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Hey Brittany,

Thanks for your question. In that one, the author points to a correlation between social events and higher profits, and recommends that EZ Corp have more social events.

As you correctly point out, the author appears to believe that the social events are causing the higher profits. The stimulus is followed by a weaken question, so the correct answer choice will provide reason to doubt the causal hypothesis advanced by the author.

Answer choice A provides that most of the companies having the social events were doing so in part because they were already enjoying high profits. If higher profits preceded the social events in most of these companies, that kills the author's argument.

Answer choice C provides that the EZ already has higher than average profits. This doesn't hurt the author, whose argument is that EZ can boost its profits by having more social events. Since a company can boost its profits even if it is already very profitable, this choice doesn't really hurt the author's argument.

I hope that's helpful! Let me know whether that clears this one up--thanks!

~Steve
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brittany1990
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Got it, thank you!
cecilia
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HI all - To me D was an extremely attractive answer. Could anyone explain in general terms, how D is incorrect and how it does not weaken the argument? Thank you in advance......
Steve Stein
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Hey Cecilia,

Good question! In that one, to review, the stimulus provides that companies with more workplace social events make greater profits than thsoe who rarely have such events. Therefore, concludes the author, EZ Co could boost profits by having more parties during business hours.

The question that follows asks for the answer choice that most weakens the author's argument. Answer choice (D) provides that frequent social events leave employees with less time to do their assigned tasks. This is an appealing answer choice, because it seems to provide a reason to object to such events...but it doesn't weaken the argument that EZ Co. could boost profits by doing so, based on the experience of other companies that do so.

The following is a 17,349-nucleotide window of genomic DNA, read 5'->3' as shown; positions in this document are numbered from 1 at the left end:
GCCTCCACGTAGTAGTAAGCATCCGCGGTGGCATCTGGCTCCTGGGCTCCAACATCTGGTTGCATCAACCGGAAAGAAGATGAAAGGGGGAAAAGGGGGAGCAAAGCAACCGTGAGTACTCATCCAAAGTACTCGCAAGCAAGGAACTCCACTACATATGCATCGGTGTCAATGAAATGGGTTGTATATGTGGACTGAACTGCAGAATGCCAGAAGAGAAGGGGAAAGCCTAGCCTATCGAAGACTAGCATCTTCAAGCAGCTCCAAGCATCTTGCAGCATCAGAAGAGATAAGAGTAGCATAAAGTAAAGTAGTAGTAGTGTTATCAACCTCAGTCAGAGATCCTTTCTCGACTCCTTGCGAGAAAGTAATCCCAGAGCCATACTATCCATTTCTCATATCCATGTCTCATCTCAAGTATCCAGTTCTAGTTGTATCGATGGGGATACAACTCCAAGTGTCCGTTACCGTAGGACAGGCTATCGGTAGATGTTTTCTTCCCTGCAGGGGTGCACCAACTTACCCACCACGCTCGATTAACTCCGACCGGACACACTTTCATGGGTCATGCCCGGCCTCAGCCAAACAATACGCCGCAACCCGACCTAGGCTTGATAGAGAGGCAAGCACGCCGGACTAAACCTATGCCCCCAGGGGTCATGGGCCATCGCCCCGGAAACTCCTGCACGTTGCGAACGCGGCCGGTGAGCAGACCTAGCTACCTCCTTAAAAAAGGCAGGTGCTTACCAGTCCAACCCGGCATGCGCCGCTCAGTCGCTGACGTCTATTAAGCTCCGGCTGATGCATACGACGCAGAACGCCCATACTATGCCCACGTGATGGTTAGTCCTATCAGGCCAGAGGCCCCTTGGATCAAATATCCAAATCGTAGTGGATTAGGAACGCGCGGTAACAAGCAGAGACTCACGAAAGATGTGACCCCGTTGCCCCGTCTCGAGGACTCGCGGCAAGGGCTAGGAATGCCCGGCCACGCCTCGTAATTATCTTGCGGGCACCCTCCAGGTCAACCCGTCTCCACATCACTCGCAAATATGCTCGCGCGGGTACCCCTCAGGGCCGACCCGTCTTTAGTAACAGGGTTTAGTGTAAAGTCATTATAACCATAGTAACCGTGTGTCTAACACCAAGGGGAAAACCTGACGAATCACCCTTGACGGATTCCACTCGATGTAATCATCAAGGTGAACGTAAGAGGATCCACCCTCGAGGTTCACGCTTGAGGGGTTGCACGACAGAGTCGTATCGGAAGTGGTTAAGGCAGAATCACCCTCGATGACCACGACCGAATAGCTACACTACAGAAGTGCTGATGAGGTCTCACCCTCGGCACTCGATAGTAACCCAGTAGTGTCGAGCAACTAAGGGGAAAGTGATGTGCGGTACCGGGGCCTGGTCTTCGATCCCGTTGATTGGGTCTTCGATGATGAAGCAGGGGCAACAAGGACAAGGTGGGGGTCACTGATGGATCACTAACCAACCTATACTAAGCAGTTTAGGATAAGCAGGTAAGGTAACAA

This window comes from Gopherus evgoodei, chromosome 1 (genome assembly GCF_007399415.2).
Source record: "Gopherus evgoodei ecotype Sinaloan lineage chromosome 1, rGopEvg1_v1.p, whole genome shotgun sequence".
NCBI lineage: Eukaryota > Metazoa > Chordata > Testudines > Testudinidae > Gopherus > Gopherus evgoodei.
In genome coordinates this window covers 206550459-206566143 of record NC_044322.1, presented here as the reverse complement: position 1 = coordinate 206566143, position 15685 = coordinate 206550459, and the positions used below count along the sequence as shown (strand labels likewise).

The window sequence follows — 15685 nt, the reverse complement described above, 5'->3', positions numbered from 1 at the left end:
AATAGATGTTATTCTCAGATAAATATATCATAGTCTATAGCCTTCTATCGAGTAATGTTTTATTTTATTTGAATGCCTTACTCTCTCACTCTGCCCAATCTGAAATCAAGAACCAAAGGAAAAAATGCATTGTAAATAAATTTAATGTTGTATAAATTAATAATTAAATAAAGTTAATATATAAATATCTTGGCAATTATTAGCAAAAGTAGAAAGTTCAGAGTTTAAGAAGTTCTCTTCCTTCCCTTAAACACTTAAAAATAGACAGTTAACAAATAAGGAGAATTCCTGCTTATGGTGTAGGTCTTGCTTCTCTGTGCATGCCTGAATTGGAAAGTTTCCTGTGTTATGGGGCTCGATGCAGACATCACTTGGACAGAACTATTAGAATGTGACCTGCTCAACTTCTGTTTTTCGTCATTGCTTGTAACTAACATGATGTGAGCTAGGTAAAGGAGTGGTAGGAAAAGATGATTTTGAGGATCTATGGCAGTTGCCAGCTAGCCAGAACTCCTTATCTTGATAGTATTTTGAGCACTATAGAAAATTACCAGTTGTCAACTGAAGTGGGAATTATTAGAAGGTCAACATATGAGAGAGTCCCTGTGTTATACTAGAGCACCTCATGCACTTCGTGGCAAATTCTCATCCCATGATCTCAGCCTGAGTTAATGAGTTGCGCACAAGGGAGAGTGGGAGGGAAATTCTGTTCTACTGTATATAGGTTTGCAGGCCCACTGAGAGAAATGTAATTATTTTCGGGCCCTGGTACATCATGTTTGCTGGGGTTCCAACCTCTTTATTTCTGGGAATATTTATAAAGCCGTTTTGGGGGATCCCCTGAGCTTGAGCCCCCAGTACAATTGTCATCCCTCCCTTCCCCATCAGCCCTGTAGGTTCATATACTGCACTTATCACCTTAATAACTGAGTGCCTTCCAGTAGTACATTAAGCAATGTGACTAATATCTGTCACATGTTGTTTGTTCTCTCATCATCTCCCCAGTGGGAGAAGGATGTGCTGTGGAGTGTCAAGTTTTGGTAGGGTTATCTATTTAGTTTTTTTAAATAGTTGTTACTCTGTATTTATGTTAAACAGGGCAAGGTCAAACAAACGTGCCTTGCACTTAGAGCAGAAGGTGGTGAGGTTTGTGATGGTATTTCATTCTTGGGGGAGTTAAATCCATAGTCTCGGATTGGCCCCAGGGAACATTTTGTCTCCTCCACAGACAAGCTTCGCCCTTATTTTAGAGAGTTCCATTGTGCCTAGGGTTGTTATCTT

Very appealing answer choice! Let me know whether this is clear--thanks!

Steve
Steve Stein
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cecilia
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Hi Steve and thanks so much for the prompt response. It does clear things up.

I was trying to think of why D was so tempting, as I seem to repeat mistakes like that on weaken questions - - as in picking answer choices because they seem to clearly attack the premise. I believe you said it was wrong because it "does not weaken the argument that EZ should...". Can one say, then, that it is also wrong because it attacks the premise and not the argument itself?

Thanks.
Nikki Siclunov
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Hi cecilia,

Let me jump in real quick. Indeed, answer choice (D) appears to undermine the premise of the argument, namely, that there is a correlation between parties and profits. Note, however, that a correlation may still exist even if such parties hurt employee productivity. Ultimately, answer choice (D) is incorrect because it does not address the unwarranted assumption that staff parties are actually responsible for - i.e. causally contribute to - higher profits.

Does that make sense?

Thanks!
Nikki Siclunov
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cecilia
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Brilliant! Thanks Nikki !